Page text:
Similarly, “Depth Charge” requires one to guide a Deviant through an obstacle course, though this one is generally more vertical. In it, the Deviant careens down a twisting, turning chasm on its way to defuse a ticking time bomb. Adamantly avoiding the thumb-sticks and buttons, “Depth Charge” instead uses the tilt sensor for control, allowing one to guide the tumbling Deviant left or right—even up—as the situation demands. Alas, one’s relationship with the Deviants appears to be ambivalent at best, as this is the last of the demoed games in which players fully cooperate with the creatures.
In contrast, “House of Whacks” tasks one with knocking the creatures from their perches in a house’s windows. Throwing a wrench into one’s typical whac-a-mole experience, however, is the caveat that Deviants must be struck in the face to be knocked down and, seeing as the house has two sides, they won’t always face out at the player. In such situations, one must rely on the back touch panel, tapping it on the corresponding location of the back-facing Deviant. It’s a unique take on a very familiar game type, and one that seems to adequately demonstrate Bigbig’s devotion to fully utilizing the capabilities of the PlayStation Vita.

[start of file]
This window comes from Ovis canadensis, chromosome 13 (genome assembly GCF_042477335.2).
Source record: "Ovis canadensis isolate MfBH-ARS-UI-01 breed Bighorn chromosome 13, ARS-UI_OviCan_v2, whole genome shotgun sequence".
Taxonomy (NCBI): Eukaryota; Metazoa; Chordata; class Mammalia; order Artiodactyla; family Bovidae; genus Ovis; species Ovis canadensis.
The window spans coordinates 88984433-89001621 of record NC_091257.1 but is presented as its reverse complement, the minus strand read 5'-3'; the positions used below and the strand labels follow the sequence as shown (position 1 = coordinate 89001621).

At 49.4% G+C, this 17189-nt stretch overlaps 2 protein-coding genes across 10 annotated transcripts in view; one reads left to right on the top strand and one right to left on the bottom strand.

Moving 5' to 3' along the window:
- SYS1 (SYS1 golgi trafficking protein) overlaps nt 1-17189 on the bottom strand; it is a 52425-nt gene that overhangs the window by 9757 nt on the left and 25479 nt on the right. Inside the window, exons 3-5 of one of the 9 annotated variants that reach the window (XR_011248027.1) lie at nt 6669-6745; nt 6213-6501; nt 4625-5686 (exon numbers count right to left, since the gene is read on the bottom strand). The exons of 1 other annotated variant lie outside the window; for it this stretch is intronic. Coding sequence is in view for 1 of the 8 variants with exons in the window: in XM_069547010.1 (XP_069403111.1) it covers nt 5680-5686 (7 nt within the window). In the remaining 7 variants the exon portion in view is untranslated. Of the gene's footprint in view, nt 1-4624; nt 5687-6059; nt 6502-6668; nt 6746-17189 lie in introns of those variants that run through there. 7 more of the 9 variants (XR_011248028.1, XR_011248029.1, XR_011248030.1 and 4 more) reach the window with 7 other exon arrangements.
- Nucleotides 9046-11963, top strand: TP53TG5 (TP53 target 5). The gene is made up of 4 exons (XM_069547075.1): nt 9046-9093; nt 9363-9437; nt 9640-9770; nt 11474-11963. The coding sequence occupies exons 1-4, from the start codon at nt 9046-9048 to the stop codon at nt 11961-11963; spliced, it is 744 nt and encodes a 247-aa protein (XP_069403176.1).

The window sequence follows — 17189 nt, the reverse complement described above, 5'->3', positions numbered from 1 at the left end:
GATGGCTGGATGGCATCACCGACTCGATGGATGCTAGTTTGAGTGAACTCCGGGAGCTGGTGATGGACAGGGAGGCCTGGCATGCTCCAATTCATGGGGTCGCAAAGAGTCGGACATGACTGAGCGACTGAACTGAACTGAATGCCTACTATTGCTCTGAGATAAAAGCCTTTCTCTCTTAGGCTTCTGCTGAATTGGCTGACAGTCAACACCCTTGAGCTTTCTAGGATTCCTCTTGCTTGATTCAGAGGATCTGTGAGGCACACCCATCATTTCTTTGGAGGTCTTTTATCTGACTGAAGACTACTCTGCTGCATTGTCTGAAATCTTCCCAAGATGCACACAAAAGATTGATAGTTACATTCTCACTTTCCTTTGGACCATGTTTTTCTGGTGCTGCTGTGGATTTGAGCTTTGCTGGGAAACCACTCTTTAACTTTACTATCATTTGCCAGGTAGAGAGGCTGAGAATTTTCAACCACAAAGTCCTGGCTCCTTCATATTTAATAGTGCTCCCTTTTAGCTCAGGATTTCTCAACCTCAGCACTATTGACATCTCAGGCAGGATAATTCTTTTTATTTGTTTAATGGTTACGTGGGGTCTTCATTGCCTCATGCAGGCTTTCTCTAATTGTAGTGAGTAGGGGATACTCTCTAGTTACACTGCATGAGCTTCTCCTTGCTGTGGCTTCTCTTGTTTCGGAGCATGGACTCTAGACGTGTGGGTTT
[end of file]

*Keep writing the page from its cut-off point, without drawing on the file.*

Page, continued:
As such, it’s almost disappointing that the last game demoed at E3, “Botz Blast,” is so comparatively mundane. By far the most traditionally “game-like” of the challenges, “Botz Blast” puts one at the trigger of a bright yellow gun, projecting the action against a feed from the Vita’s camera as players use the shoulder buttons to shoot down robots that are chasing the Deviants and kidnapping children. Or are the Deviants using robot suits to kidnap children? The intent isn’t wholly clear, as there is, apparently, some sort of internal disagreement within the Deviant ranks.
And that might be the strangest part of Little Deviants. It’s a minigame collection with a story thread strung through it, linking the games to each other. There will be a “reason” that the Deviants must be rolled up into vortexes or guided down cavernous tunnels to defuse bombs. There’s a “why” to the seemingly random assortment of tech-infused minigames. And, truly, the games are all about the Vita’s tech, both with regard to gameplay and presentation, treating players to vibrant graphics with rich, primary colors.
Little Deviants is still something of an enigma. Videos have shown at least two other games, including a cross between wrestling and bowling and a Pac-Man-inspired maze game. Bigbig Studios promises thirty games in all that might, they intimate, include a Deviant singing game using the microphone. The question remains, however: Will the title’s apparent whimsy and madcap action be appealing enough to sell what is, at its core, an expanded collection of tech demoes?
As the Vita’s release date is still somewhat shrouded in mystery, so too is Little Deviants’, though it seems likely that North American gamers will get access to the title in early 2012.